Apr 11, 2014, 5:43 PM EDT
The Capitals’ fall from one of the most dynamic teams in the NHL to, well, whatever it is they are today (not in the playoffs, for one) has been well-documented. But the Washington Post’s Katie Carrera has documented it particularly well here.
In a lengthy article titled “Washington Capitals’ problems began long before their playoff streak ended,” Carrera deftly recaps a lot of the stuff fans already knew about the Caps (they’ve changed systems a few times, captain Alex Ovechkin is a lightning rod for criticism, etc.), while also sharing some tidbits that aren’t quite so well-known.
For example, apparently Caps management isn’t the most popular among agents, and that’s affected their ability to attract players:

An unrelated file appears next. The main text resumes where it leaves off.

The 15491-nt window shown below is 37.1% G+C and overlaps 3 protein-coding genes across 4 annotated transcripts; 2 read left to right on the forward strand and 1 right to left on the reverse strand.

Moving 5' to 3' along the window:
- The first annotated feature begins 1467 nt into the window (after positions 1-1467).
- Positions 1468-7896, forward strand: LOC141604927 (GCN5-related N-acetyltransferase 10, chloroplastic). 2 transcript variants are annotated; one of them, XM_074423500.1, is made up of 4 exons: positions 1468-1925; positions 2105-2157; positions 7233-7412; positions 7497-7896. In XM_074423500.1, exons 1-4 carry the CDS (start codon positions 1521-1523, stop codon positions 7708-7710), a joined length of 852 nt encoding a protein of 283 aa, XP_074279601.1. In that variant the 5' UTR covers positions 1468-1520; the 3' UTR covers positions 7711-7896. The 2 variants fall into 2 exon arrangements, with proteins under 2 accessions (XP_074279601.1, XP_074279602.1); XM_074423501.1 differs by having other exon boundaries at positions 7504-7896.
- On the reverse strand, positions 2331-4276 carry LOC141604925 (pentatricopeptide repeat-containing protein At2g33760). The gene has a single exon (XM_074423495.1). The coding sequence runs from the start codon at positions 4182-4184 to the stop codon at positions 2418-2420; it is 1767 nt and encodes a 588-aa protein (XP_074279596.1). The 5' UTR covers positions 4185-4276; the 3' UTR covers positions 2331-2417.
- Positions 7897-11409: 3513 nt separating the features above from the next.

Even with persistent vacancies, the Capitals haven’t been able to find long-term solutions. According to multiple league sources, that can be attributed partly to what they describe as McPhee’s adversarial relationship with player agents, whose grievances include his refusal to communicate with them directly and limiting their postgame access to clients.
When a key free agent or a player with a no-trade clause — one who can name what teams he will play for — is available, the Capitals intentionally aren’t on the list, one NHL agent explained.
“It’s hostile,” another agent said. “Why would anyone encourage their client to play there when the organization intentionally makes it incredibly difficult to work with them?”
Yesterday, Caps owner Ted Leonsis wrote a blog post promising to “conduct a comprehensive review of what transpired this year.”
It’s been widely speculated that McPhee, as well as head coach Adam Oates, could be replaced.
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